8 Great Reasons For Listening To Podcasts

Podcasts are usually free

Everyone loves free. In fact, you really can't beat free, of anything. Boundless free opportunities to improve yourself, expand your knowledge, obtain new skills, expand current ones …. Research also suggests that listening to podcasts can improve several cognitive skills, notably your listening skills, your focus, and also fire up your imagination. All for FREE!

Podcasts can be accessed at any time

Podcasts episodes are pre-recorded, can be downloaded at any time, and then listened to any time it's convenient. That's their great advantage, along with the fact that they're audio so you can be doing other things whilst listening to them. It's a great way to improve your multi-tasking skills!

Podcasts can turn unproductive time into productive time

Whilst we definitely don't recommend listening to them whilst operating excavators, driving dump trucks, or working with any type of mining equipment, there are nonetheless many activities that don't require your full, undivided attention. If you spend a lot of time sitting in traffic jams on your way to and from work, or on public transport then listening to your favourite educational podcasts is an excellent way to while away the time. You could for example be learning how to make enough money doing something you enjoy doing so you don't have to sit in traffic jams or use public transport! When the traffic starts moving again though it's probably safer to switch the podcast off and tune into your driving instead!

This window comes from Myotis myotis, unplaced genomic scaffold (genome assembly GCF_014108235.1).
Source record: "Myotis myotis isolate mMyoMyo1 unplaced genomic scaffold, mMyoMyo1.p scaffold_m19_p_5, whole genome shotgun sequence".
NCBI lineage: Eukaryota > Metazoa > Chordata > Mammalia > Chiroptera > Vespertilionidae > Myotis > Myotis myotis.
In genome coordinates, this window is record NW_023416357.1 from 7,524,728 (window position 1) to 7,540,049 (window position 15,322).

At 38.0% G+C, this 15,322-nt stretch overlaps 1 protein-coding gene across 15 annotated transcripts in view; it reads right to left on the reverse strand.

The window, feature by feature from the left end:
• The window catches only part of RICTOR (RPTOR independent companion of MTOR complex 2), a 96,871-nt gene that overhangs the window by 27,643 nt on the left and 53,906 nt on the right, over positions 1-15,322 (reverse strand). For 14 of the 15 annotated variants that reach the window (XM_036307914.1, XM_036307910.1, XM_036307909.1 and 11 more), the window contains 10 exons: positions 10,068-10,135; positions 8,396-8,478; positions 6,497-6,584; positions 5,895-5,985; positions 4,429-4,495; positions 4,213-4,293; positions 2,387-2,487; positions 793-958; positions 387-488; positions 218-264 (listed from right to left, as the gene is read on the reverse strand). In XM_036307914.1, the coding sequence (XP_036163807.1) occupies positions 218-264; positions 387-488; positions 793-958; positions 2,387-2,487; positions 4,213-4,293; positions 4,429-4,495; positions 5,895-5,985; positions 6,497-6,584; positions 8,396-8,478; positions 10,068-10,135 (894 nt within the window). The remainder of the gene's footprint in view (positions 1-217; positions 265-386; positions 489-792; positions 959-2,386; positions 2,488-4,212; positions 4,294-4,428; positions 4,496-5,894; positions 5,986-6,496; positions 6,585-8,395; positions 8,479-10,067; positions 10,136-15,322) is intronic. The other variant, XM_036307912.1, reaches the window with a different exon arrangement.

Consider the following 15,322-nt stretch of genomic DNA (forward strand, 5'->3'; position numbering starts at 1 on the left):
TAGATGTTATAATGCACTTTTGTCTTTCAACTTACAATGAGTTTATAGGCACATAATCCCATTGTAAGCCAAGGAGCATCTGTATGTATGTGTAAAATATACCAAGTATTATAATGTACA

Podcasts can turn boring tasks into an opportunity to learn and improve yourself

Great opportunities for listening to podcasts present themselves every day – doing the housework, exercising, walking the dog, washing the dishes, hanging out the washing and so on. In fact, those people out jogging and plugged in to a set of ear plugs – chances are they're not simply listening to music like you've always assumed but to an informative educational podcast!

Podcasts are an excellent alternative to reading

If you're one of the many people who have some type of reading disability or if you simply don't like reading, that doesn't have to hold you back from learning new stuff anymore. Not with podcasts available about every topic imaginable. The other advantage here is that there are certain times when reading is not possible but listening certainly is. We've outlined a few of them above.

Podcasts are eminently suited for online searches

Try finding a book you want to read in your local library or bookstore. It will invariably involve scanning shelves of books to find it. That's after you've driven there. Try finding a podcast you want to listen to and it's as simple as typing the keywords into the search function and voila. Scroll down quickly, find the one you want, read the creator's description, download, and listen. Or save to listen to later. One other thing you'll often find is that the podcast descriptions tend to be accurate as the people creating them are doing so because they're passionate about their subject matter, and about sharing that with an audience. Because they're also usually free, there's not a huge monetary incentive to stuff the description full of click bait material and misinformation in order to get a 'sale'.